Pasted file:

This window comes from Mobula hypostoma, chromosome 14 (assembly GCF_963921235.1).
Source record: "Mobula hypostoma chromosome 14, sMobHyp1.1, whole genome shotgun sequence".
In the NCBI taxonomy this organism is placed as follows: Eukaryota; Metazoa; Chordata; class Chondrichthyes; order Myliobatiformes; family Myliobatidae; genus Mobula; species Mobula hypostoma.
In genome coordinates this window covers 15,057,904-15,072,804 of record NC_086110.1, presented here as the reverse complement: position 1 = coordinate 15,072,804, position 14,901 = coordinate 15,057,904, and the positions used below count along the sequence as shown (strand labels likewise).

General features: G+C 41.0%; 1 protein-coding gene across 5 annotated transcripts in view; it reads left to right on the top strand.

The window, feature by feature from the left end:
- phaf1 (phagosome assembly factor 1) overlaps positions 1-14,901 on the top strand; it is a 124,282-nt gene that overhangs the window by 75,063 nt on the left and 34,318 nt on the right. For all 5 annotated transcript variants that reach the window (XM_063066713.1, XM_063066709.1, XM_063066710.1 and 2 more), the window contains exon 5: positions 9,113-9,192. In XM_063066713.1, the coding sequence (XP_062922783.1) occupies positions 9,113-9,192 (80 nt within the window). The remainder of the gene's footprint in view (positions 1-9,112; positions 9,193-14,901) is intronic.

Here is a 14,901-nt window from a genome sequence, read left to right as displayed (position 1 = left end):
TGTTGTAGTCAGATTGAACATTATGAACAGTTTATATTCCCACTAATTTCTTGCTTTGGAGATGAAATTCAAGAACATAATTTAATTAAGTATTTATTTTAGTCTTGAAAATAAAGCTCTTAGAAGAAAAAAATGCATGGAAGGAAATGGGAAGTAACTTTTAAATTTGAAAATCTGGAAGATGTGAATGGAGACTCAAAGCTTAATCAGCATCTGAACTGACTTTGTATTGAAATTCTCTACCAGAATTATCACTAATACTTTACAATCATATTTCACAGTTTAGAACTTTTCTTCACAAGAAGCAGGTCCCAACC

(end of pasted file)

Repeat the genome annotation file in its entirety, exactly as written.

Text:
This window comes from Mobula hypostoma, chromosome 14 (assembly GCF_963921235.1).
Source record: "Mobula hypostoma chromosome 14, sMobHyp1.1, whole genome shotgun sequence".
In the NCBI taxonomy this organism is placed as follows: Eukaryota; Metazoa; Chordata; class Chondrichthyes; order Myliobatiformes; family Myliobatidae; genus Mobula; species Mobula hypostoma.
In genome coordinates this window covers 15,057,904-15,072,804 of record NC_086110.1, presented here as the reverse complement: position 1 = coordinate 15,072,804, position 14,901 = coordinate 15,057,904, and the positions used below count along the sequence as shown (strand labels likewise).

General features: G+C 41.0%; 1 protein-coding gene across 5 annotated transcripts in view; it reads left to right on the top strand.

The window, feature by feature from the left end:
- phaf1 (phagosome assembly factor 1) overlaps positions 1-14,901 on the top strand; it is a 124,282-nt gene that overhangs the window by 75,063 nt on the left and 34,318 nt on the right. For all 5 annotated transcript variants that reach the window (XM_063066713.1, XM_063066709.1, XM_063066710.1 and 2 more), the window contains exon 5: positions 9,113-9,192. In XM_063066713.1, the coding sequence (XP_062922783.1) occupies positions 9,113-9,192 (80 nt within the window). The remainder of the gene's footprint in view (positions 1-9,112; positions 9,193-14,901) is intronic.

Here is a 14,901-nt window from a genome sequence, read left to right as displayed (position 1 = left end):
TGTTGTAGTCAGATTGAACATTATGAACAGTTTATATTCCCACTAATTTCTTGCTTTGGAGATGAAATTCAAGAACATAATTTAATTAAGTATTTATTTTAGTCTTGAAAATAAAGCTCTTAGAAGAAAAAAATGCATGGAAGGAAATGGGAAGTAACTTTTAAATTTGAAAATCTGGAAGATGTGAATGGAGACTCAAAGCTTAATCAGCATCTGAACTGACTTTGTATTGAAATTCTCTACCAGAATTATCACTAATACTTTACAATCATATTTCACAGTTTAGAACTTTTCTTCACAAGAAGCAGGTCCCAACC